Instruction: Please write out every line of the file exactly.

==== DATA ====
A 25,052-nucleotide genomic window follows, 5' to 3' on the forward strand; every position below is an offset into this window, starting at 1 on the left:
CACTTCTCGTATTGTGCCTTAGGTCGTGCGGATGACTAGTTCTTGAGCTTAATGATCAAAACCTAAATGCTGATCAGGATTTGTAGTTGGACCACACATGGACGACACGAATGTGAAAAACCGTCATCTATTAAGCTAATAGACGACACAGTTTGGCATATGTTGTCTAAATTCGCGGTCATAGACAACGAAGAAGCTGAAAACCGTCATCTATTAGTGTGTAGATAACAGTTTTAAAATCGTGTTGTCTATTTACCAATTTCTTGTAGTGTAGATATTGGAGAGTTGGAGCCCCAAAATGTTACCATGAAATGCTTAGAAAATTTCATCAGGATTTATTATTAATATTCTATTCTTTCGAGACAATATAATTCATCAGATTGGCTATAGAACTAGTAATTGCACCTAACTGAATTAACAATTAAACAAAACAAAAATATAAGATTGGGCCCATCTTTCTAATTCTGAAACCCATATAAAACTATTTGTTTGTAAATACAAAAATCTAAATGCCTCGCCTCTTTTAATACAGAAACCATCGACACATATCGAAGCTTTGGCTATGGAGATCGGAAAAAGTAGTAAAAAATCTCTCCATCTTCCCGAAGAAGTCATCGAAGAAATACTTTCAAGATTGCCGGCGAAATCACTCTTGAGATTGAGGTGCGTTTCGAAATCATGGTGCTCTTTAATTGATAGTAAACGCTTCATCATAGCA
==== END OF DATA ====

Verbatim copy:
A 25,052-nucleotide genomic window follows, 5' to 3' on the forward strand; every position below is an offset into this window, starting at 1 on the left:
CACTTCTCGTATTGTGCCTTAGGTCGTGCGGATGACTAGTTCTTGAGCTTAATGATCAAAACCTAAATGCTGATCAGGATTTGTAGTTGGACCACACATGGACGACACGAATGTGAAAAACCGTCATCTATTAAGCTAATAGACGACACAGTTTGGCATATGTTGTCTAAATTCGCGGTCATAGACAACGAAGAAGCTGAAAACCGTCATCTATTAGTGTGTAGATAACAGTTTTAAAATCGTGTTGTCTATTTACCAATTTCTTGTAGTGTAGATATTGGAGAGTTGGAGCCCCAAAATGTTACCATGAAATGCTTAGAAAATTTCATCAGGATTTATTATTAATATTCTATTCTTTCGAGACAATATAATTCATCAGATTGGCTATAGAACTAGTAATTGCACCTAACTGAATTAACAATTAAACAAAACAAAAATATAAGATTGGGCCCATCTTTCTAATTCTGAAACCCATATAAAACTATTTGTTTGTAAATACAAAAATCTAAATGCCTCGCCTCTTTTAATACAGAAACCATCGACACATATCGAAGCTTTGGCTATGGAGATCGGAAAAAGTAGTAAAAAATCTCTCCATCTTCCCGAAGAAGTCATCGAAGAAATACTTTCAAGATTGCCGGCGAAATCACTCTTGAGATTGAGGTGCGTTTCGAAATCATGGTGCTCTTTAATTGATAGTAAACGCTTCATCATAGCA